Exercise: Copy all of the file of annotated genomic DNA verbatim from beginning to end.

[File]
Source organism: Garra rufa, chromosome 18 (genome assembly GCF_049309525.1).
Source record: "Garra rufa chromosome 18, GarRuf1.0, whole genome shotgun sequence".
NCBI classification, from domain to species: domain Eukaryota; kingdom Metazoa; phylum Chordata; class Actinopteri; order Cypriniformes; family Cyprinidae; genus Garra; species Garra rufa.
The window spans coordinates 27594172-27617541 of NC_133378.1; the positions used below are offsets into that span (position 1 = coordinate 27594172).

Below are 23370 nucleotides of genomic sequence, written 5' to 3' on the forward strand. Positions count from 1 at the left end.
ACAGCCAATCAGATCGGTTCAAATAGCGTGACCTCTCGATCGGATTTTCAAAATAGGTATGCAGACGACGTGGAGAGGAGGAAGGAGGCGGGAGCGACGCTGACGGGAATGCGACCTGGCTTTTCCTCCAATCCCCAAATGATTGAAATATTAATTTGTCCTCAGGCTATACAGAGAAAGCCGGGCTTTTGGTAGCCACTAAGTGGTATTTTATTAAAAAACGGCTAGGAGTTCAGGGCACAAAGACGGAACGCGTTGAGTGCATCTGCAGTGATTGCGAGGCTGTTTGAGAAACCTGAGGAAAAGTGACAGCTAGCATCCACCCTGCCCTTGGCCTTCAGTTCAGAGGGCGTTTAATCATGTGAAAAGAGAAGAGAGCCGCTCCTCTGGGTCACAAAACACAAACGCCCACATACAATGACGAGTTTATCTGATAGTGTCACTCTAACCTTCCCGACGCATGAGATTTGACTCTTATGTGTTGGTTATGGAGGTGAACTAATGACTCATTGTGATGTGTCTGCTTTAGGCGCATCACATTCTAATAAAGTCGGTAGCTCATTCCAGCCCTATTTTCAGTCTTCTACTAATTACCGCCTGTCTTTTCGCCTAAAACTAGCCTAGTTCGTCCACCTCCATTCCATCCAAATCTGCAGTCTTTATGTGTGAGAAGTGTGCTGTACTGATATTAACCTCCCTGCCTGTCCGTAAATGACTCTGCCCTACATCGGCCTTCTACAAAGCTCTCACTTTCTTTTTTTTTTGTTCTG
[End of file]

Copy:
Source organism: Garra rufa, chromosome 18 (genome assembly GCF_049309525.1).
Source record: "Garra rufa chromosome 18, GarRuf1.0, whole genome shotgun sequence".
NCBI classification, from domain to species: domain Eukaryota; kingdom Metazoa; phylum Chordata; class Actinopteri; order Cypriniformes; family Cyprinidae; genus Garra; species Garra rufa.
The window spans coordinates 27594172-27617541 of NC_133378.1; the positions used below are offsets into that span (position 1 = coordinate 27594172).

Below are 23370 nucleotides of genomic sequence, written 5' to 3' on the forward strand. Positions count from 1 at the left end.
ACAGCCAATCAGATCGGTTCAAATAGCGTGACCTCTCGATCGGATTTTCAAAATAGGTATGCAGACGACGTGGAGAGGAGGAAGGAGGCGGGAGCGACGCTGACGGGAATGCGACCTGGCTTTTCCTCCAATCCCCAAATGATTGAAATATTAATTTGTCCTCAGGCTATACAGAGAAAGCCGGGCTTTTGGTAGCCACTAAGTGGTATTTTATTAAAAAACGGCTAGGAGTTCAGGGCACAAAGACGGAACGCGTTGAGTGCATCTGCAGTGATTGCGAGGCTGTTTGAGAAACCTGAGGAAAAGTGACAGCTAGCATCCACCCTGCCCTTGGCCTTCAGTTCAGAGGGCGTTTAATCATGTGAAAAGAGAAGAGAGCCGCTCCTCTGGGTCACAAAACACAAACGCCCACATACAATGACGAGTTTATCTGATAGTGTCACTCTAACCTTCCCGACGCATGAGATTTGACTCTTATGTGTTGGTTATGGAGGTGAACTAATGACTCATTGTGATGTGTCTGCTTTAGGCGCATCACATTCTAATAAAGTCGGTAGCTCATTCCAGCCCTATTTTCAGTCTTCTACTAATTACCGCCTGTCTTTTCGCCTAAAACTAGCCTAGTTCGTCCACCTCCATTCCATCCAAATCTGCAGTCTTTATGTGTGAGAAGTGTGCTGTACTGATATTAACCTCCCTGCCTGTCCGTAAATGACTCTGCCCTACATCGGCCTTCTACAAAGCTCTCACTTTCTTTTTTTTTTGTTCTG